I was considering recently, what do I really need more than anything right now in terms of my internal, personal devotional life with Jesus? I simply need to see Him. Some of this stemmed from feeling a sort of dryness in reading the Scriptures recently. Now needing to see Jesus in Scripture is true in general all the time for all of us, but there are times that I think this can slip our thinking in our devotional life as being central.
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Christ is Isaac, the beloved Son of the Father who was offered as a sacrifice, but nevertheless did not succumb to the power of death. He is Jacob the watchful shepherd, who has such great care for the sheep which He guards.
“For since the law has but a shadow of the good things to come instead of the true form of these realities, it can never, by the same sacrifices that are continually offered every year, make perfect those who draw near.” – Hebrews 10:1
“When he said above, ‘You have neither desired nor taken pleasure in sacrifices and offerings and burnt offerings and sin offerings’ (these are offered according to the law), then he added, ‘Behold, I have come to do your will.’ He does away with the first in order to establish the second. And by that will we have been sanctified through the offering of the body of Jesus Christ once for all.” – Hebrews 10:8-10
The law, religious piety and practice have fallen on hard times these days in the church. The modern day status quo stance of many professing evangelicals seems to be something of, “I’m free in Jesus to do what makes me happy while not hurting anyone else and to follow the way of Jesus as he outlined in the Sermon on the Mount,” etc. etc. This may be the kind of stance red-letter-only Christians tend to possess. However there’s a big problem with this.
If you ever had any hope of trying to please God with your good, moral behavior, put that notion to rest. Psalm 14:2-3 should lay you flat.
3They have all turned aside; together they have become corrupt;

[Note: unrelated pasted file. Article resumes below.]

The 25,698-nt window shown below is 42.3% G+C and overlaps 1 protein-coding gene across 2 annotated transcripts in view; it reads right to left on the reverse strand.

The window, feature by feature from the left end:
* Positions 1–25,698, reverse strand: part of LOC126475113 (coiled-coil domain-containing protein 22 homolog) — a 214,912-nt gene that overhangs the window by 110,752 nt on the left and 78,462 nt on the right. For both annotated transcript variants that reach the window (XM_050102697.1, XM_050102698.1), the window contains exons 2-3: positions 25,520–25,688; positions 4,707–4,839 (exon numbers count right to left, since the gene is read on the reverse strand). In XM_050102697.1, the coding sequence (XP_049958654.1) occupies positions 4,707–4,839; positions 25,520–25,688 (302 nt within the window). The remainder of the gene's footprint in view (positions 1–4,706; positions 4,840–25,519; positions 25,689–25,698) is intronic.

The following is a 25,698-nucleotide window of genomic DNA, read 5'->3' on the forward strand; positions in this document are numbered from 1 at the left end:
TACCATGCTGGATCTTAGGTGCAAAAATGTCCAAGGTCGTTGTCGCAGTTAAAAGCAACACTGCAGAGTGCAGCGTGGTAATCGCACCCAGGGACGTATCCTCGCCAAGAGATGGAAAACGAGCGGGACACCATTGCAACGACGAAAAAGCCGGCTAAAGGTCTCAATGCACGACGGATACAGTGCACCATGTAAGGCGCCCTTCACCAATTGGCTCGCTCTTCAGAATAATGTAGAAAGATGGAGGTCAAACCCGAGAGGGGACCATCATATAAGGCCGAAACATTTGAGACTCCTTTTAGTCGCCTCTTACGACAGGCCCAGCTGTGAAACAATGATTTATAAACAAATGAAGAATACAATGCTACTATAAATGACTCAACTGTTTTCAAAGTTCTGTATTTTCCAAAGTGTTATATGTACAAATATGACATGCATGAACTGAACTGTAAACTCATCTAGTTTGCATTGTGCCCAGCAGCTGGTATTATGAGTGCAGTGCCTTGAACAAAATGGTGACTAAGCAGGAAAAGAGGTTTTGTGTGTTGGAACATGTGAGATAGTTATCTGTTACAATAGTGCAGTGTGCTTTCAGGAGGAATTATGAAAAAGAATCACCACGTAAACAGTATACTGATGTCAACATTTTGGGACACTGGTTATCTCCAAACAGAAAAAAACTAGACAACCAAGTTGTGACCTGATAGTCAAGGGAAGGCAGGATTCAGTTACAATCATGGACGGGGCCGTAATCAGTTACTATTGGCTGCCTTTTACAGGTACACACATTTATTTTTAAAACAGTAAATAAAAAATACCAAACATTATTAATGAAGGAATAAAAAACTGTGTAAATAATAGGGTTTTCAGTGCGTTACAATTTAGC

there is none who does good,
not even one.
How then will you be able to stand in the last day, when God judges the thoughts and intentions of the hearts of all, when all must give an account? Especially in light of the passage above, that there are none righteous?
Reading scripture is (or should be) like holding up a mirror up to your own heart. It’s been said of scripture that you should not merely read it but let it read you. In reading through 1 and 2 Samuel of late, this very thing has been on my mind. Reflected in the lives of Saul and David is my own heart, my own life.
Originally posted at blog.myspace.com on Friday, February 17, 2006, archived here http://old.westerfunk.net/archives/personal/Dave%20Sermon%20Notes/
A. Read Philippians 4:4-7
B. ILLUS. Chaplaincy. Summer 2002. I was assigned to the reception station at Ft. Sill, Oklahoma. I was counseling teenagers just about to step into Basic Training. The ones who stopped by my office were stressed and anxious about girlfriends they left behind, mean drill sergeants, the radical culture change, etc. and I did my best to soothe their worries and give them hope. One afternoon, halfway through my assignment, the Deputy Assistant Installation Chaplain and my Brigade Chaplain (my boss) entered my office. They told me that the Red Cross just informed them that my dad had had a massive coronary and was being care-flighted to a hospital 100 miles away and that my mom was in a car trailing them. I was to be released immediately to fly home and take care of family business. The counselor had now become the counselee.
The whole point of worship is looking outside ourselves to another, namely Christ. When you’re caught up in the grandeur of the Grand Canyon, you’re caught up to something outside yourself, its particular heights and depths, its colors, its sheer size. You’re not thinking about yourself or what you’re going to get out of it as a means to an end, emotionally speaking. You’re simply caught up in that object in itself. Now the effect of being caught up to an object so beautiful is emotion. Standing on the top of Long’s Peak causes me to weep, not because I went there for the emotional high, so to speak, but because it is awesome in itself. Emotion and the experience of it is the result though, not the end. Emotion happens naturally because the object of your focus is so incredible.